Magic Frames: The Drone Photo Awards 2021

There’s something particularly arresting about drone photography that is absolutely on display in the 2021 Drone Photo Awards, fifteen entries of which are showcased by CNN here.  I think the singular magic of the technique is its ability to change how we think about visual storytelling.

It’s understandable to think of visual storytelling—and storytelling more generally—as deeply linked to intimacy.  Visually, this is usually a product of framing; tight framing, especially in a whiteboard video, links the viewer to the artist’s hand, and creates a relationship between the storyteller and the viewer.

Drone photos, by contrast, almost never utilize tight framing—their very nature means they capture images from a distance, in ways that most people couldn’t achieve, and with a wide depth of field.  One might imagine this would create a loss of intimacy, as the drone’s distance would always create a sense of detachment from the subject.

CNN’s collection of images shows us a completely different side of drone photography—one that is both intimate and transformative.

The first image in the list, Gheorghe Popa’s winner in the Abstract category, transforms a polluted Transylvanian river into an image we could only understand from the sky.  Up close, one might never register the severity of the pollution.  From on high, it’s shocking: a vibrant orange streak cutting through the center of the waterway, undeniably massive and… wrong.  It tells a story about being too close to see the problem, and how a perspective shift can reveal truths that, while never hidden, might not have made the impact they needed to make.

Poisoned River
by Gheorghe Popa

The third image, Wujiang Zhu’s capture of a newly-married couple on a path between gorgeous, curving beds of pink, white, yellow, red, and green flowers, uses its frame to show something an on-the-ground photographer couldn’t capture: a jaw-dropping sense of place.  This couple becomes a part of the life around them, growing together just like their surroundings.

Boundless sea of love
by Wujiang Zhu

Then, there are images like Phil De Glanville’s Sport category winner (CNN’s sixth image) that show visual storytelling truly made only possible by the unique wide and distant position of the drone.  A Western Australian surfer under an enormous wave, the image’s framing shows multiple incredible elements at once. 

Gold at the End of the Rainbow
by Phil De Glanville

We see the scale of the wave in comparison to the surfer, the eruption of the crashing wave, and stretching across the top of the wave, a striking glint of rainbow.  It’s a statement on the value we put into nature, whether it cares or not—no consciousness may have formed the wave, but we ride it, and we recognize the beauty of a rainbow over such a behemoth.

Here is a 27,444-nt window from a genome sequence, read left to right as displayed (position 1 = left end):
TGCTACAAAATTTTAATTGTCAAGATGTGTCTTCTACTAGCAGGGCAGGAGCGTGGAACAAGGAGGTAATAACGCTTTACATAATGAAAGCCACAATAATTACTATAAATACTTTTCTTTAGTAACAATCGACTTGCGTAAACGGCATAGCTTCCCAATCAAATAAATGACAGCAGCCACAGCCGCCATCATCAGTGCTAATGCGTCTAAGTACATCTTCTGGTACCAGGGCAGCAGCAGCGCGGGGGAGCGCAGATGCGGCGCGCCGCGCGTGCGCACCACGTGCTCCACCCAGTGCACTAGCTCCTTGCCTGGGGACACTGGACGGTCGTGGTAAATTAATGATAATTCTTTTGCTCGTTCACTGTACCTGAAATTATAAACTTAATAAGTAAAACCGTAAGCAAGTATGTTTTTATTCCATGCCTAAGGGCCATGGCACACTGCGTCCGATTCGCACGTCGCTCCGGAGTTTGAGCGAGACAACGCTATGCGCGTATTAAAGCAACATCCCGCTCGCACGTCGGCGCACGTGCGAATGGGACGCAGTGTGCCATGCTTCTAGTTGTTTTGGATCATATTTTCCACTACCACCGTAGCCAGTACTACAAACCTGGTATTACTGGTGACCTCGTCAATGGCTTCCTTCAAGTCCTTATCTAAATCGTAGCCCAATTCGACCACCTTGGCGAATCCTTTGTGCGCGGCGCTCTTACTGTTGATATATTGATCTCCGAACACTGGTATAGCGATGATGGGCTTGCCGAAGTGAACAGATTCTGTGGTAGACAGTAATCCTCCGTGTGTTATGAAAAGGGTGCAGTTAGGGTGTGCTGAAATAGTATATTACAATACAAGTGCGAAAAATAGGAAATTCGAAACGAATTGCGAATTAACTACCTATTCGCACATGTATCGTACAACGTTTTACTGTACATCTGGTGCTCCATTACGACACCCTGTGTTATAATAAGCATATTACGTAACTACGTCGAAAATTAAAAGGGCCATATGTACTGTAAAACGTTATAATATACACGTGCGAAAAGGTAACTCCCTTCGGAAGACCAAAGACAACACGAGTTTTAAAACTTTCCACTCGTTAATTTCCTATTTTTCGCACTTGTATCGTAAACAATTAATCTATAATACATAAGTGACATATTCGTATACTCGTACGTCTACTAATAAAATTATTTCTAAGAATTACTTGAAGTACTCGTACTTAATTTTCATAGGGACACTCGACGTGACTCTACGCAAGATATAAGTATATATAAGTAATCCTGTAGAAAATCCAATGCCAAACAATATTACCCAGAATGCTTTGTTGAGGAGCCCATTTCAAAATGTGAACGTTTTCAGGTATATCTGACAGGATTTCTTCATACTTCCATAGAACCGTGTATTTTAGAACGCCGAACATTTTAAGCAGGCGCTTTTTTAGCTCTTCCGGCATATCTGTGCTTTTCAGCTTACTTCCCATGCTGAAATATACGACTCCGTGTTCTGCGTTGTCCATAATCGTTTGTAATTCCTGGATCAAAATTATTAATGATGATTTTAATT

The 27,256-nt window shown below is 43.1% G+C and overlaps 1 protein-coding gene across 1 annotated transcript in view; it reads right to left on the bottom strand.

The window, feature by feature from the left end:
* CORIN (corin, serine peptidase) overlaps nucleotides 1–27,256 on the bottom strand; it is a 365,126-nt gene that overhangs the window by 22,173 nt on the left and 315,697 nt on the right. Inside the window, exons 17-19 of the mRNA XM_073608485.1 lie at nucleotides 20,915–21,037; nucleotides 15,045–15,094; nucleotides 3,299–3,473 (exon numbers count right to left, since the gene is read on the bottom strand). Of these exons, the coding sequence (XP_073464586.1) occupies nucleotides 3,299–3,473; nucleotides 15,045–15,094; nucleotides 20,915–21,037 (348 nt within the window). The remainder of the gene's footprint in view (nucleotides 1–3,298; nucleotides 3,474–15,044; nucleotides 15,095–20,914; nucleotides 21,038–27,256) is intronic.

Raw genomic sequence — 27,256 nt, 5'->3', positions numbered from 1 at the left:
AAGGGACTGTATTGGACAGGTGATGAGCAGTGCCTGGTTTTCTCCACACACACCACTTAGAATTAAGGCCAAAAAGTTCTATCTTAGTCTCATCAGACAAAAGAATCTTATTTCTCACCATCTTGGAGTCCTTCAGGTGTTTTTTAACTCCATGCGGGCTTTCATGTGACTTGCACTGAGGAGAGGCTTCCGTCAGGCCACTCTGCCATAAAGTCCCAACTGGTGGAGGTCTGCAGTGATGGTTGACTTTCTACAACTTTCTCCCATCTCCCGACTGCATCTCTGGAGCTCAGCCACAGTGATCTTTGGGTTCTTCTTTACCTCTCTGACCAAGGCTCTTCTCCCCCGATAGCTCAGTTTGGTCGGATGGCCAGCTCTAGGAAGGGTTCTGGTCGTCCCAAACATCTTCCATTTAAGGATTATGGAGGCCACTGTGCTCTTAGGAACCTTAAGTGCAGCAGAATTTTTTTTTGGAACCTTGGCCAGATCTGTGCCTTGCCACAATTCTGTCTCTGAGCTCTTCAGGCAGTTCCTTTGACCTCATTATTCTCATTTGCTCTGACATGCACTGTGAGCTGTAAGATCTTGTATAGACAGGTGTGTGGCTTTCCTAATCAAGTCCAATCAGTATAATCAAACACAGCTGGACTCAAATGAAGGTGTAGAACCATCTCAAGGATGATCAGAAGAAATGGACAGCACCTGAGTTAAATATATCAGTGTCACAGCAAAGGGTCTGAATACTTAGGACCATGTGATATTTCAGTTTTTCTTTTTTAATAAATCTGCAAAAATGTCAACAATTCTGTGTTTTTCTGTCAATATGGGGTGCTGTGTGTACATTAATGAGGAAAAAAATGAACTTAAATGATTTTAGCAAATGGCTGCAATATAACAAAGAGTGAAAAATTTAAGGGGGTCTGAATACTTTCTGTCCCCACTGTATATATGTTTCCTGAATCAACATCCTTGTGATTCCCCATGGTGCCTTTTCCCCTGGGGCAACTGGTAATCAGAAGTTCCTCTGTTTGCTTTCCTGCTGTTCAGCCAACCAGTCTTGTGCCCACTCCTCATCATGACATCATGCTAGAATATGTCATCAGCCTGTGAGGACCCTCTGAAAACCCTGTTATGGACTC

Paolo Crocetta’s second-place Abstract category drone photograph of Italian containers from above tells a story of accidental beauty. We see patterning so symmetrical that it belongs on a quilt, not utilitarian, mundane devices.  Is there anything more or less special about intentional art, as opposed to an image like this?  Does the artist deserve ‘credit’ for recognizing this image as worthy of capture, or is there some level of collective credit at play in the imagery we create in our day-to-day routines?  Crocetta’s is a visual story that asks more questions than it answers, and this makes it all the more interesting.

by Paolo Crocetta

If Zhu’s wedding photograph indelibly linked the couple to the life around them, Matteo Originale’s sunset wedding photograph (winner of the Wedding category) makes a rather different statement about the bride and groom.  Capturing them walking alone along a wooden walkway in Marina di Pisa, Italy, with green brush to either side and a beautifully illuminated sunset in the center sky, Originale has created a world that belongs to this couple.  Their path is laid out, clean and direct into the future.  The ‘magic frame’ here, courtesy of the drone, gives us that sky—curled, mysterious, but inviting.

Verso l’Infinito Insieme a Te
by Matteo Originale

Finally, George Steinmetz’ image of the Kingdom Centre in Riyadh, Saudi Arabia is a consummate celebration of modernity.  The drone photo showcases the glittering tower, split into a massive, lighted purple V at its top.  Behind it, Riyadh stretches, its ‘normally-sized’ buildings looking like toys compared to Kingdom Centre.  Safer and able to get closer than any helicopter, the drone can stare into the V of Kingdom Centre in a way that almost nothing else can, and remind us not only the size of human civilization (and our capacity for expansion) but the beauty of what we create.

The Kingdom Centre
by George Steinmetz

By changing the perspective—the framing—available to photographers, drones change the possibilities of visual storytelling.  They change the way we think of intimacy by recrafting our relationship with nature, with buildings, and with their human subjects.  They both subvert and affirm the best principles of visual storytelling.